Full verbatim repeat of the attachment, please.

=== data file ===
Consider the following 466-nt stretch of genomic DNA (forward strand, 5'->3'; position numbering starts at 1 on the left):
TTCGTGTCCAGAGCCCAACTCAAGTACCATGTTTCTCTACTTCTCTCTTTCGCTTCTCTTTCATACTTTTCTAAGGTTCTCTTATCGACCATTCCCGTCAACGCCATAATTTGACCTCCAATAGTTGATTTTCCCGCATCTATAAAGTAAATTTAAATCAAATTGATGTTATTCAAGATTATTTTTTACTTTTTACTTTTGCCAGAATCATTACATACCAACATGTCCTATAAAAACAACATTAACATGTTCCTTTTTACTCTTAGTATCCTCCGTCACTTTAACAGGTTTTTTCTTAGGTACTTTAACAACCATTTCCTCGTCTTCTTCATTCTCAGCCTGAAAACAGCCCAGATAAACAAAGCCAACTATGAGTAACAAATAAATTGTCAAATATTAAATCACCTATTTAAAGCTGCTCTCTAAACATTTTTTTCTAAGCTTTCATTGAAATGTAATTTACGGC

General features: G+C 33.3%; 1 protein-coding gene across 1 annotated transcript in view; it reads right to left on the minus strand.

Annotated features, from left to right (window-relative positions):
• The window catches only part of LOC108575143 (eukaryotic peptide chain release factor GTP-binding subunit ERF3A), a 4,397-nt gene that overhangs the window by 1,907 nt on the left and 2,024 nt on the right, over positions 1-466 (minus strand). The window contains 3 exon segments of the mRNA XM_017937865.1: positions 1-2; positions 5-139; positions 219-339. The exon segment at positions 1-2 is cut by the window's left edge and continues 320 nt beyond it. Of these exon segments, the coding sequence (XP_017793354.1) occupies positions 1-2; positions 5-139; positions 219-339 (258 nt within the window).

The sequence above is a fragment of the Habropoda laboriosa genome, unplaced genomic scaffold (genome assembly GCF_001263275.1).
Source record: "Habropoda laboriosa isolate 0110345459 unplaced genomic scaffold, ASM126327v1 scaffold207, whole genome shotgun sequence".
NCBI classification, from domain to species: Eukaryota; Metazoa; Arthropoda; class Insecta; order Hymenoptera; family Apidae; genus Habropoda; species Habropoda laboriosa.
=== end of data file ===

Consider the following 466-nt stretch of genomic DNA (forward strand, 5'->3'; position numbering starts at 1 on the left):
TTCGTGTCCAGAGCCCAACTCAAGTACCATGTTTCTCTACTTCTCTCTTTCGCTTCTCTTTCATACTTTTCTAAGGTTCTCTTATCGACCATTCCCGTCAACGCCATAATTTGACCTCCAATAGTTGATTTTCCCGCATCTATAAAGTAAATTTAAATCAAATTGATGTTATTCAAGATTATTTTTTACTTTTTACTTTTGCCAGAATCATTACATACCAACATGTCCTATAAAAACAACATTAACATGTTCCTTTTTACTCTTAGTATCCTCCGTCACTTTAACAGGTTTTTTCTTAGGTACTTTAACAACCATTTCCTCGTCTTCTTCATTCTCAGCCTGAAAACAGCCCAGATAAACAAAGCCAACTATGAGTAACAAATAAATTGTCAAATATTAAATCACCTATTTAAAGCTGCTCTCTAAACATTTTTTTCTAAGCTTTCATTGAAATGTAATTTACGGC

General features: G+C 33.3%; 1 protein-coding gene across 1 annotated transcript in view; it reads right to left on the minus strand.

Annotated features, from left to right (window-relative positions):
• The window catches only part of LOC108575143 (eukaryotic peptide chain release factor GTP-binding subunit ERF3A), a 4,397-nt gene that overhangs the window by 1,907 nt on the left and 2,024 nt on the right, over positions 1-466 (minus strand). The window contains 3 exon segments of the mRNA XM_017937865.1: positions 1-2; positions 5-139; positions 219-339. The exon segment at positions 1-2 is cut by the window's left edge and continues 320 nt beyond it. Of these exon segments, the coding sequence (XP_017793354.1) occupies positions 1-2; positions 5-139; positions 219-339 (258 nt within the window).

The sequence above is a fragment of the Habropoda laboriosa genome, unplaced genomic scaffold (genome assembly GCF_001263275.1).
Source record: "Habropoda laboriosa isolate 0110345459 unplaced genomic scaffold, ASM126327v1 scaffold207, whole genome shotgun sequence".
NCBI classification, from domain to species: Eukaryota; Metazoa; Arthropoda; class Insecta; order Hymenoptera; family Apidae; genus Habropoda; species Habropoda laboriosa.